We all rely on search engines to navigate the massive amount of online information published every day. Modern search engines not only retrieve a list of pages relevant to a query but often try to directly answer our questions by analyzing the content of those pages. One area they currently struggle at, however, is multi-hop Question Answering that requires reasoning with information taken from multiple documents to arrive at the answer. For example, suppose that we want to find out What is the size of the COVID-19 virus?. Systems that try to answer this question first need to identify the virus responsible for COVID-19 (SARS-CoV-2) and then look for the size of that virus (50-200 nm). These two pieces of information may be mentioned in different documents, making the task challenging for conventional approaches. In this blog post, based on our recent ICLR paper, we describe a fast, end-to-end trainable model for answering such multi-hop questions.
Most of the existing work on question answering (QA) falls in two broad categories. Retrieve + Read systems take the documents returned by standard search engines and run a deep neural network over them to find a span of text that answers the question. However, for multi-hop questions all the relevant documents may not be retrieved by the search engine in the first place, limiting the abilities of these systems. In the example above, the document that talks about the size of SARS-CoV-2 does not share any words with the question and might be missed out.
Another line of work has looked at Knowledge-Based QA, where documents are first converted into a knowledge base (KB) by running information extraction pipelines. A KB is a graphical data structure whose nodes and edges correspond to real-world entities and the relationships between those entities, respectively. Given a sufficiently rich KB, multi-hop questions can be efficiently answered by traversing its edges. However, constructing KBs is an expensive, error-prone and time-consuming process: new information (such as about COVID) first appears on the web in textual forms and adding it to KBs involves a delay. Furthermore, not all information can be expressed using the predefined set of relations allowed by a KB, and hence KBs are usually incomplete.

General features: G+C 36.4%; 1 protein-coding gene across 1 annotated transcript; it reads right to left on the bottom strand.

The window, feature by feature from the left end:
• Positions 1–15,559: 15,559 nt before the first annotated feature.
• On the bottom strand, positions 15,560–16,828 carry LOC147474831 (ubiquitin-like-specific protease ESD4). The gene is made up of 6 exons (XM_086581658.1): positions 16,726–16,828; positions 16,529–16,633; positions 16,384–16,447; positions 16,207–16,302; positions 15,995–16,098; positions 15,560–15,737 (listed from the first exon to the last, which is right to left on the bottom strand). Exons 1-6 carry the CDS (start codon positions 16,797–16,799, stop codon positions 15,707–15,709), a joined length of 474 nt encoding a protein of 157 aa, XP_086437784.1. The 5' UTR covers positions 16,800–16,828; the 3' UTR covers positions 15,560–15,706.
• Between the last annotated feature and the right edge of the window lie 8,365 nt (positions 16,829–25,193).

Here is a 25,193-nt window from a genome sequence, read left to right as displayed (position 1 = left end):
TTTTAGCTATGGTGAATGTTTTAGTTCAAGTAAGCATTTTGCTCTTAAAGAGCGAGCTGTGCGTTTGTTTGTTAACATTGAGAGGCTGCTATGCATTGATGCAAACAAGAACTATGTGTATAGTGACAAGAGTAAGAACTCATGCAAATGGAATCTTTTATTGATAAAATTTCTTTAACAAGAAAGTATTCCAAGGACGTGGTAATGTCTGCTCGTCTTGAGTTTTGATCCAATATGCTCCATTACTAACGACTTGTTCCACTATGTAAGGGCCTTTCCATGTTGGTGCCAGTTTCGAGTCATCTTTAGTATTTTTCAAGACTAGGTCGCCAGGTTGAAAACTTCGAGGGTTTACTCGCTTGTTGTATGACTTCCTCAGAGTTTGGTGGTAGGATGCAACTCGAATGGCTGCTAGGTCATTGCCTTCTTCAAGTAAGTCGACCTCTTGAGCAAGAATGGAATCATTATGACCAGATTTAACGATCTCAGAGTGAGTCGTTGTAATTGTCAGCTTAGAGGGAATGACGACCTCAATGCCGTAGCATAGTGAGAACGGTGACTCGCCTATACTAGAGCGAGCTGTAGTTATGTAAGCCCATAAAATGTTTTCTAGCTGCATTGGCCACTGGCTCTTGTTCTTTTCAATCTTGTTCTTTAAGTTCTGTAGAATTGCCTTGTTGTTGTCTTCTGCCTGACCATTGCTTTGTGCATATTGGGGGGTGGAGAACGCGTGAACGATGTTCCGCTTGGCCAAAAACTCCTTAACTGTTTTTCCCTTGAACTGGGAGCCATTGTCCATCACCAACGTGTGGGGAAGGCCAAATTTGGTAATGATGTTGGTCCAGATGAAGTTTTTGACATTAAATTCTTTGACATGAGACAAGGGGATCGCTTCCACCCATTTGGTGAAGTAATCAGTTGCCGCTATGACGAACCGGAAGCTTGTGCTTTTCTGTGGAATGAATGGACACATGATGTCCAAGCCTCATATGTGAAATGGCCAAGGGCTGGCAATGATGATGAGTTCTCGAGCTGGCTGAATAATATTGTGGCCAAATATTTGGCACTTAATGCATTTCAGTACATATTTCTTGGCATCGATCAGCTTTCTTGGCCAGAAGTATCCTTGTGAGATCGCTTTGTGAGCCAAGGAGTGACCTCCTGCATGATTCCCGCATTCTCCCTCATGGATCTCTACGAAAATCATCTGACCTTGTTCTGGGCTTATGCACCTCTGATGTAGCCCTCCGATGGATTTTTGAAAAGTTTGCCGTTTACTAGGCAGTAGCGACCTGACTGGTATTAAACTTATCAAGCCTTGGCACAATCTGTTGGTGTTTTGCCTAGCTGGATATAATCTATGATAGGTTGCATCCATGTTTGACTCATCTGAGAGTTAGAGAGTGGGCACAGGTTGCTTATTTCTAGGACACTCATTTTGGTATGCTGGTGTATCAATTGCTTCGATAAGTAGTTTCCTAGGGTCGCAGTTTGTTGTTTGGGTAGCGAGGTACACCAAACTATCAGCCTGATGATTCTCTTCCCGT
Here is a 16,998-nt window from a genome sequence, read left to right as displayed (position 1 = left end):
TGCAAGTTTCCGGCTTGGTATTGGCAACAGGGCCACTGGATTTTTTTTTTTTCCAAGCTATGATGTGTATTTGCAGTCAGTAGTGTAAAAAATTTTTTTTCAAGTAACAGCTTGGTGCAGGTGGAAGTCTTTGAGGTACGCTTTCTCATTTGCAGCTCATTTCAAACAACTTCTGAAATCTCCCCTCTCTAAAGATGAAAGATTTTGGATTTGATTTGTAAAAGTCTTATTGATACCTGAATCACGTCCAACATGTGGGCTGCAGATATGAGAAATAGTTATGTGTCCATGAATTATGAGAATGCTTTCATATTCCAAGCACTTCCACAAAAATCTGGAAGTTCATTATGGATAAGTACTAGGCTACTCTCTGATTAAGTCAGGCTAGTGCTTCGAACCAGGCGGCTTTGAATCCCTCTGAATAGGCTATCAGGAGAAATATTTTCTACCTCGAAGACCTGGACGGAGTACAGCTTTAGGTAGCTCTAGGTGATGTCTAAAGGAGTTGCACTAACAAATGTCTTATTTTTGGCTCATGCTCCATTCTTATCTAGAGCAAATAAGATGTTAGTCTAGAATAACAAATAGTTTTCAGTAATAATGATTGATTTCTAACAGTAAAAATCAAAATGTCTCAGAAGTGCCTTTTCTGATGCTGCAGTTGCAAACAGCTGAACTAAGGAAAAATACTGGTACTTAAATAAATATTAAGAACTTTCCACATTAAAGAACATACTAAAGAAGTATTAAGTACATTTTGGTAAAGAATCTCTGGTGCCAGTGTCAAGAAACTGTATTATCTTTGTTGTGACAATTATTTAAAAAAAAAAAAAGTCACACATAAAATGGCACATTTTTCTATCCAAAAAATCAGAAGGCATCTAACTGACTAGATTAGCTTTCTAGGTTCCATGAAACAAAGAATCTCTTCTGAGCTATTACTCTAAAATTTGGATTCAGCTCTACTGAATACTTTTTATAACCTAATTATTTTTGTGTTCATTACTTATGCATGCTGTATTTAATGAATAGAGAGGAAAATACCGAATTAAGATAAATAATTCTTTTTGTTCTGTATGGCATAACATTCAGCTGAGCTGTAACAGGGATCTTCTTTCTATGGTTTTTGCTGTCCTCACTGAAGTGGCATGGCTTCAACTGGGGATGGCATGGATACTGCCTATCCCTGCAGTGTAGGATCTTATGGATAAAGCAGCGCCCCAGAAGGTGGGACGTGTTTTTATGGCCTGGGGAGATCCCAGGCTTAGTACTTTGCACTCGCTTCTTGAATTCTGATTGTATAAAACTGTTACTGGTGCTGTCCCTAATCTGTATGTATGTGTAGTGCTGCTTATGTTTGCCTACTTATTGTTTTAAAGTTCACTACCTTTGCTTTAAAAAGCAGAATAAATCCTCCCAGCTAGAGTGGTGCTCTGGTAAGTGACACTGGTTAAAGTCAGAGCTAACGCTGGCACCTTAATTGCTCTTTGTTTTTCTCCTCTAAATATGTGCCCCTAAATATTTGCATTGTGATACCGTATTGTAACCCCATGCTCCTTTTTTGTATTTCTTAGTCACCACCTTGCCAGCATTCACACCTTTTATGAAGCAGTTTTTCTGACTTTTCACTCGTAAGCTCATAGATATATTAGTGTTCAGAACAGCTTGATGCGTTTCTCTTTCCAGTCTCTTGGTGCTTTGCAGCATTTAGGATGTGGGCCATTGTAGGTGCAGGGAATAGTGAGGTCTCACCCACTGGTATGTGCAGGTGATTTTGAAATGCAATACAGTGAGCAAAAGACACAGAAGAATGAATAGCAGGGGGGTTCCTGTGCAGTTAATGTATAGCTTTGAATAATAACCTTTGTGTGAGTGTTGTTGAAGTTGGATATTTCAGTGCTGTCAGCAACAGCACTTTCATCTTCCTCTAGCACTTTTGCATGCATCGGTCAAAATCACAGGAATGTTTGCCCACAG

Motivated by the aforementioned limitations, we explore whether we can directly treat a text corpus as a KB for answering multi-hop questions. At a high level, to achieve this goal we first convert the corpus into a graph-structure similar to a KB while keeping the documents in their original form. We then define a fast, differentiable operation for traversing the edges in the graph, which we call relation following. Given a question, we finally decompose it into a sequence of relations that informs the graph traversal and leads to the answer. Our design ensures that the traversal operation is differentiable, thereby allowing end-to-end training of the entire system. We also introduce an efficient implementation of the traversal operation that scales to the entire Wikipedia in milliseconds!